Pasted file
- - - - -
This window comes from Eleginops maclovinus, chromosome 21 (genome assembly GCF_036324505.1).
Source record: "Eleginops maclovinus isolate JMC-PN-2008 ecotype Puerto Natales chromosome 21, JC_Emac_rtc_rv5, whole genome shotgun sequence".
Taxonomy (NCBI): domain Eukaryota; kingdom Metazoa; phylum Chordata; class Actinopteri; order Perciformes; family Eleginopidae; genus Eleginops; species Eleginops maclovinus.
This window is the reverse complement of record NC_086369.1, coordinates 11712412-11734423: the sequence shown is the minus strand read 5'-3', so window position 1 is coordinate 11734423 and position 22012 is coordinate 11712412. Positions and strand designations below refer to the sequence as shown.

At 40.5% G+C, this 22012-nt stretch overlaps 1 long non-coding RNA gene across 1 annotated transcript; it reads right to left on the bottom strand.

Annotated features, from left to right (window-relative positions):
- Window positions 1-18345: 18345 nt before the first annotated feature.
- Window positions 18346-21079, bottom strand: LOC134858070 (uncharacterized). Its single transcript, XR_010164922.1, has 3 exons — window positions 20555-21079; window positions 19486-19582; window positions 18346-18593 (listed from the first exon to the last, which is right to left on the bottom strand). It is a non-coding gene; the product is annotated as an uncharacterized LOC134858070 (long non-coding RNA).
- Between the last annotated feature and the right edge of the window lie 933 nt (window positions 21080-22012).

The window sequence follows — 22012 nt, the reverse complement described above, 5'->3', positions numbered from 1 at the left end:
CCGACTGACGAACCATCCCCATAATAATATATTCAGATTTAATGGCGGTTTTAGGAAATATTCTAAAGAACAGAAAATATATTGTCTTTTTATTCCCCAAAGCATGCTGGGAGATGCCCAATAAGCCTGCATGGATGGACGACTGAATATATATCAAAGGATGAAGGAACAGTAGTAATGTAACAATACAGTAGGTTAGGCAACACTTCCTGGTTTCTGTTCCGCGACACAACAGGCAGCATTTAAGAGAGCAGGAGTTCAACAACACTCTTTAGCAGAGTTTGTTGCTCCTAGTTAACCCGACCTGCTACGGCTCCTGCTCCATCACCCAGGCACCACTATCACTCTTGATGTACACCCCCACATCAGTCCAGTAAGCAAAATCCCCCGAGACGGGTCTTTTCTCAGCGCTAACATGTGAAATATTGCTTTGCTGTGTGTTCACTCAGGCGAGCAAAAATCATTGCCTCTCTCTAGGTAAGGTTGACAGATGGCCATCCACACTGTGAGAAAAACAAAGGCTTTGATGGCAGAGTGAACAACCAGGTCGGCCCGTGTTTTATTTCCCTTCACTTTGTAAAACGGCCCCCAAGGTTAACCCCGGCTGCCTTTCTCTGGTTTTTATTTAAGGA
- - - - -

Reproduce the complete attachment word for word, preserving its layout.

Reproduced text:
This window comes from Eleginops maclovinus, chromosome 21 (genome assembly GCF_036324505.1).
Source record: "Eleginops maclovinus isolate JMC-PN-2008 ecotype Puerto Natales chromosome 21, JC_Emac_rtc_rv5, whole genome shotgun sequence".
Taxonomy (NCBI): domain Eukaryota; kingdom Metazoa; phylum Chordata; class Actinopteri; order Perciformes; family Eleginopidae; genus Eleginops; species Eleginops maclovinus.
This window is the reverse complement of record NC_086369.1, coordinates 11712412-11734423: the sequence shown is the minus strand read 5'-3', so window position 1 is coordinate 11734423 and position 22012 is coordinate 11712412. Positions and strand designations below refer to the sequence as shown.

At 40.5% G+C, this 22012-nt stretch overlaps 1 long non-coding RNA gene across 1 annotated transcript; it reads right to left on the bottom strand.

Annotated features, from left to right (window-relative positions):
- Window positions 1-18345: 18345 nt before the first annotated feature.
- Window positions 18346-21079, bottom strand: LOC134858070 (uncharacterized). Its single transcript, XR_010164922.1, has 3 exons — window positions 20555-21079; window positions 19486-19582; window positions 18346-18593 (listed from the first exon to the last, which is right to left on the bottom strand). It is a non-coding gene; the product is annotated as an uncharacterized LOC134858070 (long non-coding RNA).
- Between the last annotated feature and the right edge of the window lie 933 nt (window positions 21080-22012).

The window sequence follows — 22012 nt, the reverse complement described above, 5'->3', positions numbered from 1 at the left end:
CCGACTGACGAACCATCCCCATAATAATATATTCAGATTTAATGGCGGTTTTAGGAAATATTCTAAAGAACAGAAAATATATTGTCTTTTTATTCCCCAAAGCATGCTGGGAGATGCCCAATAAGCCTGCATGGATGGACGACTGAATATATATCAAAGGATGAAGGAACAGTAGTAATGTAACAATACAGTAGGTTAGGCAACACTTCCTGGTTTCTGTTCCGCGACACAACAGGCAGCATTTAAGAGAGCAGGAGTTCAACAACACTCTTTAGCAGAGTTTGTTGCTCCTAGTTAACCCGACCTGCTACGGCTCCTGCTCCATCACCCAGGCACCACTATCACTCTTGATGTACACCCCCACATCAGTCCAGTAAGCAAAATCCCCCGAGACGGGTCTTTTCTCAGCGCTAACATGTGAAATATTGCTTTGCTGTGTGTTCACTCAGGCGAGCAAAAATCATTGCCTCTCTCTAGGTAAGGTTGACAGATGGCCATCCACACTGTGAGAAAAACAAAGGCTTTGATGGCAGAGTGAACAACCAGGTCGGCCCGTGTTTTATTTCCCTTCACTTTGTAAAACGGCCCCCAAGGTTAACCCCGGCTGCCTTTCTCTGGTTTTTATTTAAGGA